It’s the little festival that could. And it has for 17 years.
The Cincy Blues Fest
is perhaps the most unique of the area’s music festivals in that it is the largest event of its kind run totally by volunteers—with little corporate backing—produced by the nonprofit Cincy Blues Society.
Its history is a story of what a 450-person volunteer effort can pull off when there is an event supporters believe in—in this case spreading and preserving a love for the blues, America’s indigenous music form.
This year’s Blues Fest is Friday, Aug. 7 and Saturday, Aug. 8 at Sawyer Point Park with three stages and over 30 performers.
Expecting to draw close to 20,000 fans over the two days-- with a budget that can top $300,000-- its amazing that the event always feels professionally run, even though not one Blues Society member or volunteer gets a dime in stipend or salary. The only people who make money are the artists, food vendors and security. Any profits are used by the Blues Society as seed money for next year’s festival and to help fund its Blues in the Schools
program, which sends local artist to schools for blues lectures and performances.
“It is an incredible volunteer effort. We sell the tickets, pour the beer, sell the t-shirts, do the gates. We run the stages, we book the bands, we hang the lights and the signage. We do the clean up,”
says Joy Dziech, Cincy Blues Fest director, who herself started as a volunteer several years ago pouring beer at the event.
Why do people sign up for four days of what can be hard, sweaty work in the dead of a Cincinnati summer? Reasons vary.
“Of course, most are blues fans who have a chance to get close to the artists,” says Dziech. “They can get in free, get a t-shirt and some free beer. I just always tell them, ‘Don’t drink the profits.”
But others are not necessarily blues fans. They come from the city’s incredible volunteer army. In fact, the tri-state has an impressive “professional volunteer” culture-- people who turn out because they like to feel a part of the fabric of the community and enjoy the spirit of being part of a major event. Such events as Midpoint Music Festival, Flying Pig Marathon, Appalachian Festival and the Fringe Festival are staffed primarily by volunteers that organizers rely on. Or, these events simply wouldn’t happen.
“It’s about helping the community and giving something back. And I love the blues,” says Bruce Downs, who has volunteered for several years. “Sure you get in free. But $15 for a ticket is still a great bargain. If this was put on by some for-profit promoter, I’m sure they’d be charging $40 or so.”
And these volunteers reciprocate. Dziech says, “Many Blues Society volunteers work events like Fringe Festival, and the Fringe folks have been known to turn out for the Blues Fest. There is a strong volunteer spirit throughout the arts community in this town.”
“Cincinnati is still a good town for its altruistic community service mentality,” says Jeff Craven, an emergency room doctor at Deaconess Hospital and one of the original Blues Society members in the early 90’s. For a dozen years he ran the festival before handing it over to “younger blood.”
“I’m pleased the festival has remained true to its original communal sprit,” Craven says.
The Blues Society was formed by a small core of blues lovers with the purpose of throwing a festival. Why not put on your own show instead of hitting the road every year to Chicago and other cities with festivals.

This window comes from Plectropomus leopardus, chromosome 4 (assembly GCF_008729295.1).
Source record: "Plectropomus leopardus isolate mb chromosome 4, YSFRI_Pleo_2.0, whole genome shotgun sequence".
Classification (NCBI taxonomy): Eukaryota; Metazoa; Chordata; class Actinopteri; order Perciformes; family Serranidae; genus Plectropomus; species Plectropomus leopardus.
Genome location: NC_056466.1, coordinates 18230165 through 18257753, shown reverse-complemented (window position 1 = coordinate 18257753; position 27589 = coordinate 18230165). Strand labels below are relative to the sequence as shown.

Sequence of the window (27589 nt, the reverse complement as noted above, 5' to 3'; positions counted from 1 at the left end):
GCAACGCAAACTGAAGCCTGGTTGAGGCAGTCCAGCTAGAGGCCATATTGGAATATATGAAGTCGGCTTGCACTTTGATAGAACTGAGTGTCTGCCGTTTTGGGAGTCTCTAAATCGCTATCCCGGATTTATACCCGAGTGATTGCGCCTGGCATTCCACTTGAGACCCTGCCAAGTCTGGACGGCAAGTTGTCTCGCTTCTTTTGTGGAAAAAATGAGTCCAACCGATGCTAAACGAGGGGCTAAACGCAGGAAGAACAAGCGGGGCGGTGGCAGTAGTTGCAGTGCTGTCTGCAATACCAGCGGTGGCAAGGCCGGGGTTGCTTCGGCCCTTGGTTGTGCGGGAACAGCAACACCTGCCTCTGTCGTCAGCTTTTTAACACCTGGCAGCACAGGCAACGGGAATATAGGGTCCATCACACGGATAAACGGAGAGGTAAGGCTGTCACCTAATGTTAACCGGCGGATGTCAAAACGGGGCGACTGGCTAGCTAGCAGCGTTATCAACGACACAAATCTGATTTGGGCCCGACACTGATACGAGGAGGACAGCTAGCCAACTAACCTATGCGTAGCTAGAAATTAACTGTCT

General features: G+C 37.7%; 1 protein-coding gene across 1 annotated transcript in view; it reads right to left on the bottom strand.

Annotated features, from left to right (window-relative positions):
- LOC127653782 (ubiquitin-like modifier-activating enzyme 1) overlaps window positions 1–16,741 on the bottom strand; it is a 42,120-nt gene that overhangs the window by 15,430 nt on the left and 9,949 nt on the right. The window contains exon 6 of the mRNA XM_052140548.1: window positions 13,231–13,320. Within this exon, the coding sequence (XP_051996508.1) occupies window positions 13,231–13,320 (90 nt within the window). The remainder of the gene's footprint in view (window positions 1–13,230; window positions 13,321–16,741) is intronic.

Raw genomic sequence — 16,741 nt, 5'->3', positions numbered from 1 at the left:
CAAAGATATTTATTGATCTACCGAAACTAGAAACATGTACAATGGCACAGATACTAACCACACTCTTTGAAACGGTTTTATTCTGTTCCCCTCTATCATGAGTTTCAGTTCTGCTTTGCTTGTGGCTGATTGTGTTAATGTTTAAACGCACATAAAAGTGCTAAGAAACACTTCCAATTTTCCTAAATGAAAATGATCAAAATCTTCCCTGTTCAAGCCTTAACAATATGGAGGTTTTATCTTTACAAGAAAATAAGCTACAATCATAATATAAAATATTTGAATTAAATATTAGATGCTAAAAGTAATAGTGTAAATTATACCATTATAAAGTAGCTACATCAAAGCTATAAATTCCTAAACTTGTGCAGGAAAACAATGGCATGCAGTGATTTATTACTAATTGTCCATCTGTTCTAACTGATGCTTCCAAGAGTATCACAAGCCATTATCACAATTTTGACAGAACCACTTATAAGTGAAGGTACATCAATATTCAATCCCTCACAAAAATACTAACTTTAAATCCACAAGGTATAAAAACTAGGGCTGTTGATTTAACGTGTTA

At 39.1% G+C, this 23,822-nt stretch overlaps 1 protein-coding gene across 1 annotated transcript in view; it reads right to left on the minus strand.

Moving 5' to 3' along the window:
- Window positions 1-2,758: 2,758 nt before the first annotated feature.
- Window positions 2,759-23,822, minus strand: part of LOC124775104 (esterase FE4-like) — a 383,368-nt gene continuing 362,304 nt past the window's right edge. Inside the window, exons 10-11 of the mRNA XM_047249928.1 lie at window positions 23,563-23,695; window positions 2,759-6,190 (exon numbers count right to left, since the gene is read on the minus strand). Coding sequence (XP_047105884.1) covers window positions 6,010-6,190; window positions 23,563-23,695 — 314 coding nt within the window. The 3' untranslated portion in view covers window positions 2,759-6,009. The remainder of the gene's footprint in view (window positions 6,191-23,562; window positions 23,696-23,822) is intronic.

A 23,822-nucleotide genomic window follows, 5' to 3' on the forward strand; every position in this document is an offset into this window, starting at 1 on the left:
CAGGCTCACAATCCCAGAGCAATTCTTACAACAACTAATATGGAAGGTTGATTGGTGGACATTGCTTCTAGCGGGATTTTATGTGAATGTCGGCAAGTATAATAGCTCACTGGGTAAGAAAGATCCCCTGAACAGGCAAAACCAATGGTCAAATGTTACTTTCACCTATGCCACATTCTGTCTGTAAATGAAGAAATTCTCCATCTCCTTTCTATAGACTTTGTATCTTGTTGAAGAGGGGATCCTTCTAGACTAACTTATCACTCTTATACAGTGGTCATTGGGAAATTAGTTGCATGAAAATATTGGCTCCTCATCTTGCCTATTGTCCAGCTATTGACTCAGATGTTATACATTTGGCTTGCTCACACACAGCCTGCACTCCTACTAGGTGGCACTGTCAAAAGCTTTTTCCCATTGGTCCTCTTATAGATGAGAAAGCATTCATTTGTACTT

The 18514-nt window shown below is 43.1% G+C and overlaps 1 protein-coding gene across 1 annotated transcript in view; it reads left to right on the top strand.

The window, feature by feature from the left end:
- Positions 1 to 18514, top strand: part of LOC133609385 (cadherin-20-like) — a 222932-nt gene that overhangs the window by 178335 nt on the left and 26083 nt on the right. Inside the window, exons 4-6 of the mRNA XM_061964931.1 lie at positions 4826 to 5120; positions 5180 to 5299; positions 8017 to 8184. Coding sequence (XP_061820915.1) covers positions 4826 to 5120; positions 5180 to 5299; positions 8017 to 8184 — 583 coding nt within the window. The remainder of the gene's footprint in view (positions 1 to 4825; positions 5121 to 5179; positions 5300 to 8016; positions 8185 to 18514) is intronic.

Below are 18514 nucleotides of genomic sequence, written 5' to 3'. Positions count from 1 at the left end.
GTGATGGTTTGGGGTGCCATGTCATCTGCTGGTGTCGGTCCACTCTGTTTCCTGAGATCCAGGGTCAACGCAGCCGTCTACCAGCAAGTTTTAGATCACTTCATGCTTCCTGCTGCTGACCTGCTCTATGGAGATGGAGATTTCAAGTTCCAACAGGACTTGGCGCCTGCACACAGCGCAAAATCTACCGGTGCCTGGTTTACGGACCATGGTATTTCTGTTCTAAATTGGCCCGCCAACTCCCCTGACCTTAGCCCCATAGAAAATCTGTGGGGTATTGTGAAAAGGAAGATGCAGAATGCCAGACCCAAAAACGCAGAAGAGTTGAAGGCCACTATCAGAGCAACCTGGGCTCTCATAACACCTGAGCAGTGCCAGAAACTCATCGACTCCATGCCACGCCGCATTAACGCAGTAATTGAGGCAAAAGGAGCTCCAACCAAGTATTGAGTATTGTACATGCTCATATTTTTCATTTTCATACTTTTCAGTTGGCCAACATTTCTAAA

“We wanted to proselytize the art form and introduce it to people who didn’t understand it, enticing them with a free festival,” says Craven. “It grew out of a populist sentiment.”
The first festival was held at Music Hall Ballroom in 1992 headlined by James Cotton. Organizers realized it needed to be an outdoor event and The Cincinnati Rec Commission offered the central Riverfront. Funding has always been precarious. At first the city and arts councils helped out with grants. That money soon dried up in budget crunches. As a free event the Society relied almost solely on people drinking beer to pay for it. It never had a corporate sugar daddy. Many sponsors over the years do step up with in-kind donations, including, this year, Budweiser, Little Kings, Christian Moerlein, Kroger and Time Warner.
It became impossible to keep it a free event given increasing city security costs, weather insurance and always escalating artist fees. Organizers now charge $10, Friday; $15 Saturday.
But organizers admit this festival will never have the money to bring in the blues superstars, like a B.B. King or Buddy Guy, unless a major sponsor is found.
“We are still hoping for an angel,” Craven says. “Someone with money who can see this is a great little festival and say, ‘I’m going to pay for your headliner this year.’ Then we could get a Buddy or B.B.”
The search for that angel goes on, but again, without a full-time fundraiser or executive director- it’s hard for an all-volunteer group to have the know-how and contacts to get into some of the corporate promotional coffers.
There are, of course, a plethora of summer blues festivals around the country. Local organizers say they compete. They have gotten on the map as a well-run event, if not the largest around. Bookers take their calls in February and know they will be good for the money.
Artists like to play here. That may be because they are treated like superstars. After all, people who simply do it for the love of the music bend over backwards to make sure the artists’ creature comforts are taken care of. Volunteers even churn out home-cooked dishes in the hospitality tent for the talent—no bland deli trays at this backstage.
As Dziech puts it: “We have a national reputation for taking good care of the artists. They know they aren’t going to get stale bagels and warm bottled water. We know artists have recommended playing here to others.”
More on Cincy Blues Fest here.